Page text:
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Unformatted text preview: C° ) Using this value for θ in Equation (1) gives
T= W
85.0 N
=
= 996 N
2sin θ 2 sin 2.446° CHAPTER 13 THE TRANSFER OF HEAT ANSWERS TO FOCUS ON CONCEPTS QUESTIONS ( k A ∆T ) t , 1. (d) The heat conducted during a time t through a bar is given by Q = 2. (b) This arrangement conducts more heat for two reasons. First, the temperature difference
∆T between the ends of each bar is greater in A than in B. Second, the crosssectional area
available for heat conduction is twice as large in A as in B. A greater crosssectional area
means more heat is conducted, everything else remaining the same. 3. 4. (e) This arrangement conducts more heat for two reasons. First, the crosssectional area A
available for heat flow is twice as large in B than in A. Twice the crosssectional area means
twice the heat that is conducted. Second, the length of the bars in B is onehalf the combined
length in A, which also means that twice the heat is conducted in B as in A. Thus, the heat
conducted in B is 2 × 2 = 4 times greater than that in A.
( k A ∆T ) t . The heat Q,
(e) The heat conducted through a material is given by Q =
L
crosssectional area A, thickness L, and time t are the same for the three materials. Thus, the
product k ∆T must also be the same for each. Since the temperature difference ∆T across
material 3 is less than that across 2, k3 must be greater than k2. Likewise, since the
temperature difference across material 2 is less than that across 1, k2 must be greater than k1. 5. k2 = 170 J/ ( s ⋅ m ⋅ C° ) 6. (b) The heat conducted through a material is given by Q = where k is
L
the thermal conductivity, and A and L are the crosssectional area and length of the bar. ( k A ∆T ) t (Equation 13.1). The heat
L
Q, crosssectional area A, length L, and time t are the same for the two smaller bars. Thus, the
product k ∆T must also be the same for each. Since the thermal conductivity k1 is greater than
k2, the temperature difference ∆T across the left bar is smaller than that across the right bar.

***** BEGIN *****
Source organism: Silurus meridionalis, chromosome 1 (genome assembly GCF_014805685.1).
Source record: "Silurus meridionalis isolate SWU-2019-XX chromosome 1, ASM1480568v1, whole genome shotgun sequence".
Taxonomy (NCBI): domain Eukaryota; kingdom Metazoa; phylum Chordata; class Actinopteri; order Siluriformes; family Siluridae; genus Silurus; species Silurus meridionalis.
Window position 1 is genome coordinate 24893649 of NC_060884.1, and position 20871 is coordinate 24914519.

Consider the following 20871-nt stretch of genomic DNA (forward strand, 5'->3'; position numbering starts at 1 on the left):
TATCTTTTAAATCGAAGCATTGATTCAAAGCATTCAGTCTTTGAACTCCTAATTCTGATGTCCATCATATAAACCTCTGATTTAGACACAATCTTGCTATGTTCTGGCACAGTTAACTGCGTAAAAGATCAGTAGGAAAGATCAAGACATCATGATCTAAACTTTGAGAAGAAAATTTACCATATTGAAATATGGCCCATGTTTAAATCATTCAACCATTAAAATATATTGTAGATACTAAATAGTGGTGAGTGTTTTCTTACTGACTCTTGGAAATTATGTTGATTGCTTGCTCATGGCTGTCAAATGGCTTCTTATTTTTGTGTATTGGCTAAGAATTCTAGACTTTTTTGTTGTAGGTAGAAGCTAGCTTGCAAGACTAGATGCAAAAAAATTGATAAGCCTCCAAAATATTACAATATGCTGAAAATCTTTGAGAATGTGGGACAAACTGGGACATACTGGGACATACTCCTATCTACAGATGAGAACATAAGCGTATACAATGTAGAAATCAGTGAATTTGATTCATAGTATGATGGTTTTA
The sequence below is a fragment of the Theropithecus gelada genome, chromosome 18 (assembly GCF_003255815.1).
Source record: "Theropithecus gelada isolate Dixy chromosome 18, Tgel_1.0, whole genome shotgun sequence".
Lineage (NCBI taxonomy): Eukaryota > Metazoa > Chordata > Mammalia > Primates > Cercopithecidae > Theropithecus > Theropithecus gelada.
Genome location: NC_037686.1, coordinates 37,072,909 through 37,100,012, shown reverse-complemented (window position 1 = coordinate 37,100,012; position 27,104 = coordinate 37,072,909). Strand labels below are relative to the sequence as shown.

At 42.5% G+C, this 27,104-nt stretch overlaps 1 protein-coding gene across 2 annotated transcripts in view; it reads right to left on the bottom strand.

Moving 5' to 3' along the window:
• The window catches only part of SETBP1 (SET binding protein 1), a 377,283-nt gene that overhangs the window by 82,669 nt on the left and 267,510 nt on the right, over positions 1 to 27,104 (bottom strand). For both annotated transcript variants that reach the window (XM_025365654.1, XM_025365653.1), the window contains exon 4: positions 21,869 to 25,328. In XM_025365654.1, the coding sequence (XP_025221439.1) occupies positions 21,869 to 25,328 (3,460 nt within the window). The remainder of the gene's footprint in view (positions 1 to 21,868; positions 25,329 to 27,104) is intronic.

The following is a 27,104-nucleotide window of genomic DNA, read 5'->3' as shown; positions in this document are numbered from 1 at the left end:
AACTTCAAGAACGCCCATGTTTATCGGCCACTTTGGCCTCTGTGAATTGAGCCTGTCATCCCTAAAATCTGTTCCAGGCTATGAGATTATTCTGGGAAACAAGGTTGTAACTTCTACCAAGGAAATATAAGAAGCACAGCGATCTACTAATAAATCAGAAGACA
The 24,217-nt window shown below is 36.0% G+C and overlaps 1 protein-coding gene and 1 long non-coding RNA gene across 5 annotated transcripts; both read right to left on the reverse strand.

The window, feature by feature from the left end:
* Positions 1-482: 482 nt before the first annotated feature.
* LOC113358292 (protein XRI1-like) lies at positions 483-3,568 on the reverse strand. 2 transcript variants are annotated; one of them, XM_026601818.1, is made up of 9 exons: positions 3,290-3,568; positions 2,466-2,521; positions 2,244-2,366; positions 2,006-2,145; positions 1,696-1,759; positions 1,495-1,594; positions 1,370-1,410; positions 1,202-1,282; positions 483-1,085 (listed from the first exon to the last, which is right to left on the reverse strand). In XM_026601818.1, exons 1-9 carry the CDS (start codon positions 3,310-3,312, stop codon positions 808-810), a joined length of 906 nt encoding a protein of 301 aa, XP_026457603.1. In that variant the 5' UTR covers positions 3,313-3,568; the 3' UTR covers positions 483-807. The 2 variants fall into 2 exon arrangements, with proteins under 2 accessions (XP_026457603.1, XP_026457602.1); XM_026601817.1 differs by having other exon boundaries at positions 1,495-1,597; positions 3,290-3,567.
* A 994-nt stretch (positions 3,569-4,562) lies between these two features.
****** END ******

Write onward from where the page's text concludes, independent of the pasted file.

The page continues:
Thus, the temperature where the two bars are joined together (400 °C − ∆T) is greater than
300 °C. 7. (b) The eagle is being lifted upward by rising warm air. Convection is the method of heat
transfer that utilizes the bulk movement of a fluid, such as air. Chapter 13 Answers to Focus on Concepts Questions 8. 687 (c) The radiant energy emitted per second is given by Q / t = eσ T 4 A (Equation 13.2). Note
4 4 that it depends on the product of T and the surface area A of the cube. The product T A is
equal to 1944 T04 L2 , 1536 T04 L2 , and 864 T04 L2 for B, A, and C, respectively.
0
0
0
9. Energy emitted per second = 128 J/s 10. (a) The radiant energy emitted per second is given by Q / t = eσ T 4 A (Equation 13.2). The
energy emitted per second depends on the emissivity e of the surface. Since a black surface
has a greater emissivity than a silver surface, the blackpainted object emits energy at a
greater rate and, therefore, cools down faster. 11. (d) The radiant energy emitted per second is given by Q / t = eσ T 4 A (Equation 13.2), and it
depends on the product eT 4. Since the energy emitted per second is the same for both
4
objects, the product eT is the same for both. Since the emissivity of B is 16 times smaller
than the emissivity of A, the temperature of B must be 4 16 = 2 times greater than A.
12. Difference in net powers = 127 W 688 THE TRANSFER OF HEAT CHAPTER 13 THE TRANSFER OF HEAT
PROBLEMS
______________________________________________________________________________
1. REASONING Since heat Q is conducted from the blood capillaries to the skin, we can use
( k A ∆T ) t (Equation 13.1) to describe how the conduction process depends
the relation Q =
L
on the various factors. We can determine the temperature difference between the capillaries
and the skin by solving this equation for ∆T and noting that the heat conducted per second
is Q/t.
SOLUTION Solving Equation 13.1 for the temperature difference, and using the fact that
Q/t = 240 J/s, yields ( Q /t) L =
∆T =
kA ( 240 J/s ) ( 2.0 ×10−3 m )
= 1.5 C°
0.20 J/ ( s ⋅ m ⋅ C° ) (1.6 m 2 ) We have taken the thermal conductivity of body fat from Table 13.1. 2. REASONING AND SOLUTION
a. The heat lost by the oven is Q= ( kA∆T ) t
=
L c b
h g g3600 s I
b F1 h J
GK
H 0.045 J / (s ⋅ m ⋅ C ° ) 1.6 m 2 160 ° C − 50 ° C 6.0 h
0.020 m = 8.6 × 10 6 J
b. As indicated on the page facing the inside of the front cover, 3.600 × 106 J = 1 kWh, so
–7
that 1 J = 2.78 × 10 kWh. Therefore, Q = 2.4 kWh. At $ 0.10 per kWh, the cost is
$ 0.24 . 3. SSM REASONING AND SOLUTION According to Equation 13.1, the heat per second
lost is
Q k A ∆ T [0.040 J/(s ⋅ m ⋅ C o )] (1.6 m 2 )(25 C o )
=
=
= 8.0 × 10 2 J/s
–3
t
L
2.0 × 10 m Chapter 13 Problems 689 where the value for the thermal conductivity k of wool has been taken from Table 13.1. 4. REASONING The amount of heat Q conducted in a time t is given by ( k A∆T ) t Q= (13.1) L where k is the thermal condu...
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 Spring '13
 CHASTAIN
 Physics, The Lottery

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